Why did I train to be an Orthoptist? From an early age my sights were set on being an Optometrist. Whilst studying for my A-Levels I took a Saturday job, working for a large chain of Opticians. This work provided me with invaluable experience of working with the general public but it also gave me insight into the world of ‘high street’ Optometry. I decided that maybe Optometry wasn’t for me, so whilst still being very interested in eye health care, I looked to see if there were any alternatives; that’s when I came across Orthoptics!
Orthoptics is a relatively small profession; there are approximately only 1,450 Orthoptists currently in practice. The Orthoptic degree is offered at only three universities in the country, The University of Liverpool, the University of Sheffield and Glasgow Caledonian University.
Working as an Orthoptist is always interesting; no two patients are ever the same. Each patient is unique, both in their eye condition and also their individual needs and requirements. We deal with a lot of paediatric patients in Orthoptics, so we also see some highly amusing characters in clinic!
Orthoptists are often the first clinician’s paediatric patients and adults with diplopia (double vision) see when they attend an appointment at the Royal Eye Infirmary. Orthoptists investigate, diagnose and treat defects of binocular vision and abnormalities of eye movements; such as misalignment of the eyes (strabismus or squint), double vision (diplopia) and reduced vision (amblyopia).
Some eye conditions we diagnose may be indicators of other health problems, such as multiple sclerosis or tumour. Orthoptists therefore play an important role in helping to spot these serious conditions.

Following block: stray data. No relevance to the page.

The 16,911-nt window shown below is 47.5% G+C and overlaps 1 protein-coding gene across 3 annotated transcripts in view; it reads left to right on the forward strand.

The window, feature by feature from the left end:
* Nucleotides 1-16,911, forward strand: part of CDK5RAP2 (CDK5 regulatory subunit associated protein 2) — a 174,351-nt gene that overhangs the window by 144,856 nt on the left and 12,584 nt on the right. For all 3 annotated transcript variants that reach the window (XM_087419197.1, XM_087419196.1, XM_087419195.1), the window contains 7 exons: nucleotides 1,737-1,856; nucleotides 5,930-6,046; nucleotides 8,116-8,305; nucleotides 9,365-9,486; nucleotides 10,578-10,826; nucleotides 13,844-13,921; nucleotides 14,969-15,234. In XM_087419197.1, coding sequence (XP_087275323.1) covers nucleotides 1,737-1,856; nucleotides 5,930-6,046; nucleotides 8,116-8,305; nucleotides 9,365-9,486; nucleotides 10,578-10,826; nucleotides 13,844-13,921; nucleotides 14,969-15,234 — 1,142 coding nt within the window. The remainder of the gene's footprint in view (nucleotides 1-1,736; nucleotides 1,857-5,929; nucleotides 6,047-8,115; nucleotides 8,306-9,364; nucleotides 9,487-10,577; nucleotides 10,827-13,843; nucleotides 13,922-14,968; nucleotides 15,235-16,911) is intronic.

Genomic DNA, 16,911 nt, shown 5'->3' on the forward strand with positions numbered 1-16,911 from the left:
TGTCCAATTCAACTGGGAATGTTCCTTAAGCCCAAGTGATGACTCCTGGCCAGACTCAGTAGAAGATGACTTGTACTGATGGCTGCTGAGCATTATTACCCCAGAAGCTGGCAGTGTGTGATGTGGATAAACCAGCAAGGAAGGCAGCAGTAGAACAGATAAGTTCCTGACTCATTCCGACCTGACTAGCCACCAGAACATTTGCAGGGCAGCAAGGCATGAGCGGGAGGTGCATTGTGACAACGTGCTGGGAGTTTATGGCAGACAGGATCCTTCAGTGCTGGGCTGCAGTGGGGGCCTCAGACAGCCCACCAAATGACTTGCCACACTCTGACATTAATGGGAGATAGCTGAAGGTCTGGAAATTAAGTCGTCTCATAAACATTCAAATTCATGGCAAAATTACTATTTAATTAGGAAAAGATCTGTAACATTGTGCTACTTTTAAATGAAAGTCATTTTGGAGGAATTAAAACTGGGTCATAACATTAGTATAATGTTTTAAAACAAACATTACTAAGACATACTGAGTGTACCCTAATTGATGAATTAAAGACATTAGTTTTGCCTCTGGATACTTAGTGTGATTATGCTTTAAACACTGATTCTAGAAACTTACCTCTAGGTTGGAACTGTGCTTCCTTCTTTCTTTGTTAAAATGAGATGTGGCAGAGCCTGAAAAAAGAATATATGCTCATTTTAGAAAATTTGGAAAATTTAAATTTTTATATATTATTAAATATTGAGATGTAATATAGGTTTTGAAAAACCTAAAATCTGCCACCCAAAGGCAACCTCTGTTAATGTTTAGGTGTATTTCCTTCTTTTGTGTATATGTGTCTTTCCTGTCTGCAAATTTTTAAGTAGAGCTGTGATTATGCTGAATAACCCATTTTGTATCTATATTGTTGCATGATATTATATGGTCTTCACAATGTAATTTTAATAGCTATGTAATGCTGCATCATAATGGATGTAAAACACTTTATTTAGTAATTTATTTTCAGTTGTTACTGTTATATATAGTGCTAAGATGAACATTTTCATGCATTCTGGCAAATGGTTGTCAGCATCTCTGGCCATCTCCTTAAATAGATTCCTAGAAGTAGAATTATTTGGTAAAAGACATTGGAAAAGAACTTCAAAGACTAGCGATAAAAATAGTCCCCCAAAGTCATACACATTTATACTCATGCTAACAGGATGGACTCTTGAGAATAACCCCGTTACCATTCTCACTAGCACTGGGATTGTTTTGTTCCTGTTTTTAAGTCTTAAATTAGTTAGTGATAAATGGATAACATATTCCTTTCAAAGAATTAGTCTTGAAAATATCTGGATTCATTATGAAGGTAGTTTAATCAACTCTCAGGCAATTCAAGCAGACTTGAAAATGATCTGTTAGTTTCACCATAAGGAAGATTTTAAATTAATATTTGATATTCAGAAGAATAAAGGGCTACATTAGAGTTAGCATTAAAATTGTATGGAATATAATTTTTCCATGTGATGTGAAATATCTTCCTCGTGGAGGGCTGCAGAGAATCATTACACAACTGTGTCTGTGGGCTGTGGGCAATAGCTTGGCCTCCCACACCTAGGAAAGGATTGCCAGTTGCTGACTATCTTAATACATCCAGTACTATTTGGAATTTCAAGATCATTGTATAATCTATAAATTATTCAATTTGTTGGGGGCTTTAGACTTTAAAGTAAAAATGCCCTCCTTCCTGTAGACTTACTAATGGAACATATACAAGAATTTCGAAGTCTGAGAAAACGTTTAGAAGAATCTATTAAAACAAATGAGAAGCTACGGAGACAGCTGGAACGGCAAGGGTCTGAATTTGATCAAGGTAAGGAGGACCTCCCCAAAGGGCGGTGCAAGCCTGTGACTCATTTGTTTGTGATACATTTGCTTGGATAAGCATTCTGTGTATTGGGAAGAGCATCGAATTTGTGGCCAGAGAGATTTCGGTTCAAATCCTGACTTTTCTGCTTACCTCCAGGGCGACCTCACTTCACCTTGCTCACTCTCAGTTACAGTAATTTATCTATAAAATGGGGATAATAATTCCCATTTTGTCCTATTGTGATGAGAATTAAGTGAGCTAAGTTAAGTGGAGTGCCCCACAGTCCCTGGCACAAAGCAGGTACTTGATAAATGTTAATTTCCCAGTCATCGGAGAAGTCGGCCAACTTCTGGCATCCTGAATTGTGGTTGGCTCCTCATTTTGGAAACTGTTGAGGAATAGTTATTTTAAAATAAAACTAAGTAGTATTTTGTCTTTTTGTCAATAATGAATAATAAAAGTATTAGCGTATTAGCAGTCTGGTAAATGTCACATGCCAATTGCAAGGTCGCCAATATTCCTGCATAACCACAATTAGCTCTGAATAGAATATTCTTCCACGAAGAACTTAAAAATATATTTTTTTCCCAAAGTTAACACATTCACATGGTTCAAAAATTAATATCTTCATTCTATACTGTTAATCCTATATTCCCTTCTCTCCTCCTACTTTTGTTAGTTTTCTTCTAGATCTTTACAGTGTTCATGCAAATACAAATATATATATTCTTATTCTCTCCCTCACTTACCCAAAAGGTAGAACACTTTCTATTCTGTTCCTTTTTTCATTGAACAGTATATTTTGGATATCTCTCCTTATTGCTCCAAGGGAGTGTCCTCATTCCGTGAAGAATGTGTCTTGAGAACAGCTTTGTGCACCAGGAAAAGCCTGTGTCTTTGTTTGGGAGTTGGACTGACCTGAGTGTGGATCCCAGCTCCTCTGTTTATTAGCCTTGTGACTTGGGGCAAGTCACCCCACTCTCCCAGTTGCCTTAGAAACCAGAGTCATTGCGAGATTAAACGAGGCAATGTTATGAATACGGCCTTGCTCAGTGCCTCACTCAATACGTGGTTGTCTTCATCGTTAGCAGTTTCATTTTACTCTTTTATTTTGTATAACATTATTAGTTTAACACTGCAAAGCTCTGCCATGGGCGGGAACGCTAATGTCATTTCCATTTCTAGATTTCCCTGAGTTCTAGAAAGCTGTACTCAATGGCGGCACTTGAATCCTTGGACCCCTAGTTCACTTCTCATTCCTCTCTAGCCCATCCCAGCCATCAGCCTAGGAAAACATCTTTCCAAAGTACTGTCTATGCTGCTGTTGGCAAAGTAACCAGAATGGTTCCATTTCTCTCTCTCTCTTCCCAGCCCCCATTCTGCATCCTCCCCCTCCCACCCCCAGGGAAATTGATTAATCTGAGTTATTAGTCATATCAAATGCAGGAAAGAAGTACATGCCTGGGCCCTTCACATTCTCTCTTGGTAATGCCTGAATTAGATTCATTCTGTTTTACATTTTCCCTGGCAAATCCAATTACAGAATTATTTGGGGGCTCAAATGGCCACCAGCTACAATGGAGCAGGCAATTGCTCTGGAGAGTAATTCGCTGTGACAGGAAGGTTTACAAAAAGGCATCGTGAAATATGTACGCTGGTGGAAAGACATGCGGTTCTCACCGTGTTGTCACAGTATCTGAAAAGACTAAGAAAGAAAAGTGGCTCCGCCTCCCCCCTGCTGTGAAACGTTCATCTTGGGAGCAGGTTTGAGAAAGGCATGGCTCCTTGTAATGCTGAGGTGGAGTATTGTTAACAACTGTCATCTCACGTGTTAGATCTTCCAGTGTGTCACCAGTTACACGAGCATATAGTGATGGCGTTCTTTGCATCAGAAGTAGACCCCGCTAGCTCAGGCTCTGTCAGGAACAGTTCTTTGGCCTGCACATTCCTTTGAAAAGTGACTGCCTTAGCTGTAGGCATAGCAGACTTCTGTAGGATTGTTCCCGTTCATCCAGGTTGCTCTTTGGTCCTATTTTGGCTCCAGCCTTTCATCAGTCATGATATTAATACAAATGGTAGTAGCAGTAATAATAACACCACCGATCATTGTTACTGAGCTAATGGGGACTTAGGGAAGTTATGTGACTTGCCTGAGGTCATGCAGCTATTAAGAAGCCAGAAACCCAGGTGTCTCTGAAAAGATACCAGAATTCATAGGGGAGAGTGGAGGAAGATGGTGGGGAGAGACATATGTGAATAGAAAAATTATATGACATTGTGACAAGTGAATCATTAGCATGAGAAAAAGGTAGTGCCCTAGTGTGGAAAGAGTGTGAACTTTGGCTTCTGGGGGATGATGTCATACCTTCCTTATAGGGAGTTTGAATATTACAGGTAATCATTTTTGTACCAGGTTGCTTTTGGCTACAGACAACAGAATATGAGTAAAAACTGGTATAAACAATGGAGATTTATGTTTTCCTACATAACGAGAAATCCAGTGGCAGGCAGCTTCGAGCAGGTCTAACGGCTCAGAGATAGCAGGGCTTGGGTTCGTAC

I enjoy running my own clinics and also that I work closely with other eye specialists such as Ophthalmologists, Optometrists, Nurses and HCA’s at the Royal Eye Infirmary.
We are a clinical placement site for all three universities, taking students on placement for around 23 weeks of the year. One of the aspects about my job I really enjoy is supervising Orthoptic students. It’s great to work with enthusiastic students who are keen to learn and enjoy seeing patients in clinic. Often the students may be assessing patient eye conditions first hand for the first time, which they have previously only read about; this can be a very enlightening experience to share with the student. Working as a clinical tutor can be time consuming and requires effort, but the pay back seeing students developing into reflective practitioners is extremely rewarding!
Where do I see the profession going?
The revised National Clinical Guideline for Stroke (RCP, 5th edition, 2016) lists Orthoptists as key members of the single multi-disciplinary team on stroke rehabilitation units. We are working with the stroke MDT’s at Derriford and Mount Gould to provide high quality Orthoptic care for patients who have had a stroke.
Orthoptists are increasingly working in extended roles within Ophthalmology in areas such as glaucoma and macular. Skills for working in extended role are being taught on the orthoptic degree and we currently have an Orthoptist about to start work in the field of macular.
We are one of only three centres of excellence for nystagmus. Whilst this extended role work is very exciting, it is perhaps a blog for another day!
Lizzie is writing as part of the #WeCare2 campaign that will be running across our Trust communications. Look out for more from Orthoptics, and their AHP and HCS colleagues, on our social media pages, Trust screensavers, Daily Email, Vital Signs and much more.